4 Tips For Finding Cheap Orioles Tickets

Posted by Kurt Smith

So you’re looking for cheap Orioles tickets for your next visit to beautiful Camden Yards?

Of course you are…here are a few tips to get you started. Just so you know, this article has affiliate links through which Ballpark E-Guides earns a commission. Thanks for your support!

 

cheap orioles tickets box office

My bank isn’t even open on Sundays!

Cheap Orioles Tickets, Tip #1: Use The Box Office. Orioles games rarely sell out, especially during the week and when the team isn’t great on the field.

Red Sox, Yankees, and Nationals games draw bigger crowds of course, but in most cases you should be able to walk up to the box office even on game day and pick up whatever seats suit your taste. There are no ticket fees at the box office, so you save a considerable amount of cash.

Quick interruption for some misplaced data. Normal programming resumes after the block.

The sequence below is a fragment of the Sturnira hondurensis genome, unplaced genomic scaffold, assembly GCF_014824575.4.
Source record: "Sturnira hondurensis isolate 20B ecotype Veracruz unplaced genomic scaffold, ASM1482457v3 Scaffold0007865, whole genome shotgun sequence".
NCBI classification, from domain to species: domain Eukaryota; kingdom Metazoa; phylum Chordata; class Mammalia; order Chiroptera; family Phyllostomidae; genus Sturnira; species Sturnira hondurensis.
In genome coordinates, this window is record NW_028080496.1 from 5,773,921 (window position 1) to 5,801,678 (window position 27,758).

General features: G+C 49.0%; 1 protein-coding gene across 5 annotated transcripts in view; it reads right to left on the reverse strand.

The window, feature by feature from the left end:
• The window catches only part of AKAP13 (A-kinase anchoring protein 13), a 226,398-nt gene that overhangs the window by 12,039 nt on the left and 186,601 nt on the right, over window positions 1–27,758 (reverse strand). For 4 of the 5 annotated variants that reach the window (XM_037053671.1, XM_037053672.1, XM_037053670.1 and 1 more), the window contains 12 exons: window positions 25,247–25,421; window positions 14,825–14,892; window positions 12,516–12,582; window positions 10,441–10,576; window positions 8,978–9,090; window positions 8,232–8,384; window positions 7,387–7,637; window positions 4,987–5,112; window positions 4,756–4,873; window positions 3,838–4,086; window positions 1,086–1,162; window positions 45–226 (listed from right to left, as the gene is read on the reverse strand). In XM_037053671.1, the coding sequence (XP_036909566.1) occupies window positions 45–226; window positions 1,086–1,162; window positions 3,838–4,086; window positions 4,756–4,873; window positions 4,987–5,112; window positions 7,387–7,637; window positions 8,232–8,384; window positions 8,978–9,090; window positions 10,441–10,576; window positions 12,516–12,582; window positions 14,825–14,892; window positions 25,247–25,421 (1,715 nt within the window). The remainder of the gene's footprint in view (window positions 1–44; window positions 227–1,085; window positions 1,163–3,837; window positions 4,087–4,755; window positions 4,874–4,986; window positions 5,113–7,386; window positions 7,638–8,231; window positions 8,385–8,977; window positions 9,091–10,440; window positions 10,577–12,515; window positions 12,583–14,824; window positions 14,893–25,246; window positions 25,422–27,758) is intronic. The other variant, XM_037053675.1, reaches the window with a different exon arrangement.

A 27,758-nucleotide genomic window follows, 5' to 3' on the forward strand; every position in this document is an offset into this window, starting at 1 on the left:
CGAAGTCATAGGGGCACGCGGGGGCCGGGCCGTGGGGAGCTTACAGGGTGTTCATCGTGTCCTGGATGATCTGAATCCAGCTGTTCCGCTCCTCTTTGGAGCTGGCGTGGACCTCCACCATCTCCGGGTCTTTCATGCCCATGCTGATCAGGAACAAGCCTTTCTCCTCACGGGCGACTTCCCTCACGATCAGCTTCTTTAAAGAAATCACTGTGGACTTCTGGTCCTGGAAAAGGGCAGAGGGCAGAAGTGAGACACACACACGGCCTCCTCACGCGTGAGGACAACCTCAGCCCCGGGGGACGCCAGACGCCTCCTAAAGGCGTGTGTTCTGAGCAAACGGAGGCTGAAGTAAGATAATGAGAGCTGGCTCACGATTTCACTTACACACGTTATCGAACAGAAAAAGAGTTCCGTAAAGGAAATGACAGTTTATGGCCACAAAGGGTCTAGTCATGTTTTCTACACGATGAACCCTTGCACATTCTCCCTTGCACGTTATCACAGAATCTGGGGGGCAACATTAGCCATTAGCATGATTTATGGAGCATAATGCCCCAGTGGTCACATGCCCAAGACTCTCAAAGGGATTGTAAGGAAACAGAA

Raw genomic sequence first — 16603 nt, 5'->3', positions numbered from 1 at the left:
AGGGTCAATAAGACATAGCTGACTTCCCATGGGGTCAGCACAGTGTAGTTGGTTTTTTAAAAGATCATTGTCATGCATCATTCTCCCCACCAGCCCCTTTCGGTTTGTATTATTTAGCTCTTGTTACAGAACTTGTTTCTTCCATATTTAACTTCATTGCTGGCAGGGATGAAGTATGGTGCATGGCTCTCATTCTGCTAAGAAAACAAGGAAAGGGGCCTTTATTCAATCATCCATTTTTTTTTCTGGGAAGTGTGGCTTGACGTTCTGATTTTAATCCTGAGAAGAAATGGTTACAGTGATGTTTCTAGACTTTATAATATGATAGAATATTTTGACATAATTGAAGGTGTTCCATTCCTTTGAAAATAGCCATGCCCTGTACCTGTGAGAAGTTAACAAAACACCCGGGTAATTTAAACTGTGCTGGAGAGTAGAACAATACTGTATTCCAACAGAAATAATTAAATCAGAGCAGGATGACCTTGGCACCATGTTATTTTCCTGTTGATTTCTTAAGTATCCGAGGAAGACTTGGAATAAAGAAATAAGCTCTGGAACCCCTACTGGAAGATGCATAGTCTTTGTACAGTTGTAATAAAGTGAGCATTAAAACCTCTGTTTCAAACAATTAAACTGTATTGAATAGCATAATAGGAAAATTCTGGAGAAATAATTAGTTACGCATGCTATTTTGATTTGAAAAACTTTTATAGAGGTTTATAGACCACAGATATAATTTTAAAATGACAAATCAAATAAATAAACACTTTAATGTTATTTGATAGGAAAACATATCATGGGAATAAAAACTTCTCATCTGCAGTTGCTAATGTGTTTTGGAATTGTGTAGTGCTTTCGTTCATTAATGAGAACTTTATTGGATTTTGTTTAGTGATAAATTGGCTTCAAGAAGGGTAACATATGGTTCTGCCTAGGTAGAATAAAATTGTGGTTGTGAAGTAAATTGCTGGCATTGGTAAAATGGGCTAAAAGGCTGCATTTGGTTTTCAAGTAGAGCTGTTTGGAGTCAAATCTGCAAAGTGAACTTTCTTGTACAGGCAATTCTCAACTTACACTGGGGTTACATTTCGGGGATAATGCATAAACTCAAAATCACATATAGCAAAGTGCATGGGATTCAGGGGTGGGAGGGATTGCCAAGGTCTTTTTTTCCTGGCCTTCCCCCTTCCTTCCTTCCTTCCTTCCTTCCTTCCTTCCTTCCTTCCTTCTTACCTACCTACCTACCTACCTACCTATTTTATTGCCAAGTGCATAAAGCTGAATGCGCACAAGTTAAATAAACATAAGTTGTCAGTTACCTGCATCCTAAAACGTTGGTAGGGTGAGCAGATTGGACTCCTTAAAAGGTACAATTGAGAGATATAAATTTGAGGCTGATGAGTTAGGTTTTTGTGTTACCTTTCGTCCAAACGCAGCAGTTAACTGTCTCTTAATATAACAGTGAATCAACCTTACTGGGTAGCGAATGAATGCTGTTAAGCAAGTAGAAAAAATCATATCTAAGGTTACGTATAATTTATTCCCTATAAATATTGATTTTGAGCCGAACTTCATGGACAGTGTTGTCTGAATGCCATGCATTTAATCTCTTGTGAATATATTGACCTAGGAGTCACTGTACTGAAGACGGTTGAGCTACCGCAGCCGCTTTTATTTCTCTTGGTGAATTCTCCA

You might have to stand in line a bit, but the wait isn’t usually long.

 

cheap orioles tickets kids club

It’s only six games now, but the food is a little better.

Cheap Orioles Tickets, Tip #2: Join The Club. If you’d like to take the kids, especially for more than one game, you should definitely have them join the Junior Orioles Dugout Club first.

For a small fee your little one gets tickets to a few games, and membership includes discounts on additional tickets. Well worth the fee, and the kids get lanyards and lunchboxes and stuff too…and front of the line privileges on run the bases days, which is no small thing given the length of that line.

 

cheap orioles tickets blood drive

And donate blood to fellow Baltimoreans.

Cheap Orioles Tickets, Tip #3: Give Blood Or Something. As of this writing, the Orioles on occasion will host a blood drive with the Red Cross. Donors usually receive two tickets and a T-shirt for their troubles.

You can find out when a blood drive will be happening by checking the Community section of the O’s website. You can look there to see if the O’s offer tickets for other philanthropy too.

Get complimentary game tickets and help your fellow human. Win-win.